J: Do you want the first aid kit, Mommy? Should I get it from under the bathroom sink?
M: Ssh, Jake. Be QUIET! (She yells, with furrowed brow) We need to go to the hospital. Follow me to the car. (She picks up her elder son and carries him back stage right. Then loudly over her shoulder,) Hurry UP, Jake! (In measured tone) Don’t be scared Ethan, I’ve got you, everything will be fine. (She exits stage right, Ethan in hand.)
(Jake hangs back, briefly. As Mom carries Ethan away, Jake reaches down to the spot where Ethan was laying and picks up his own special toy, now broken in two pieces. He presses his lips together, waits a beat, and then quickly follows his mom out stage right. The lights descend. A solitary warbler song is heard in the distance.)
The lights come up on starkly furnished hospital waiting room. Jake sits slumped in a chair, alone, in the middle of the room. A dozen empty chairs stand vigil around him. Jake looks for a way to amuse himself. A TV plays above his head, a news story. The voice of the announcer is heard, from offstage.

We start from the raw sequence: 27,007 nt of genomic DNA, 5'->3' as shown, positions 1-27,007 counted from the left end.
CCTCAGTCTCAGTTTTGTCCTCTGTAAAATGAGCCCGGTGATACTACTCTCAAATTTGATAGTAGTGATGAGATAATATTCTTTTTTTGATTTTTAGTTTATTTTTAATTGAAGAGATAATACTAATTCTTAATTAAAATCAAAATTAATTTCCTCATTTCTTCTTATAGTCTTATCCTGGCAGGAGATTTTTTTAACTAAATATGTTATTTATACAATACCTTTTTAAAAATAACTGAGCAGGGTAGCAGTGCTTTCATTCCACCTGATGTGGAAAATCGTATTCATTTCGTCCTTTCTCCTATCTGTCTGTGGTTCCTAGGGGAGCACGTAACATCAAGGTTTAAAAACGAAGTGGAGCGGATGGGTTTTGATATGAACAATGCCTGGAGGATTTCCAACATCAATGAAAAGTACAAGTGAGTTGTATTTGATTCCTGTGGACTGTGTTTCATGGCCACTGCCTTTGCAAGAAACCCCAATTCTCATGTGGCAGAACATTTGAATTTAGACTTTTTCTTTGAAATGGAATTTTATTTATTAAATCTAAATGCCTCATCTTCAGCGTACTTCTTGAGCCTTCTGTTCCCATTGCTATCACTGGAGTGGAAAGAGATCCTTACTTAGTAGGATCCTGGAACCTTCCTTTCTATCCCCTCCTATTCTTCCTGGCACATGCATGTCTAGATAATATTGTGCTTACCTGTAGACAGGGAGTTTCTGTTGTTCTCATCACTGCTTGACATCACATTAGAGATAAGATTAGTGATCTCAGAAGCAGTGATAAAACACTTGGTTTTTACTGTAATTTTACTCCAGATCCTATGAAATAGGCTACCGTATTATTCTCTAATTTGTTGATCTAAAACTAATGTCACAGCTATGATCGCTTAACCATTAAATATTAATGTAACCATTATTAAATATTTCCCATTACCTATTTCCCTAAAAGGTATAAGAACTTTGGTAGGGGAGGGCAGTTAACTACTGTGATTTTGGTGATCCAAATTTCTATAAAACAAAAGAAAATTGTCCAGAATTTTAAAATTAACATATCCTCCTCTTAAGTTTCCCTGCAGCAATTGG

TV Announcer: Israeli troops advanced on a group of Palestinian militia today in an apparent dispute over border rights. The skirmish resulted in 19 casualties, including 11 civilians. This attack comes in the wake of recent attempts to establish peaceful relations between the feuding nations. We now go live to our reporter in the field… (The TV voice fades out)
(Jake picks up a celebrity magazine, runs his eyes over the cover page, sighs and casts it aside. He changes positions, the holds up his own arm, examining it, and running his other hand up and down. He turns his head back to TV set.)
TV Announcer: (still offstage) Several key border-crossing stations were damaged or destroyed in today’s attacks. An historic Israeli temple sustained major injuries in an apparent retaliatory maneuver by the Palestinians. Much of the relief efforts were suspended by harsh desert sandstorm conditions. In related news, the UN Security Council is backing US-led peace talks in the Middle East. For continuing coverage of this action, here now is staff reporter…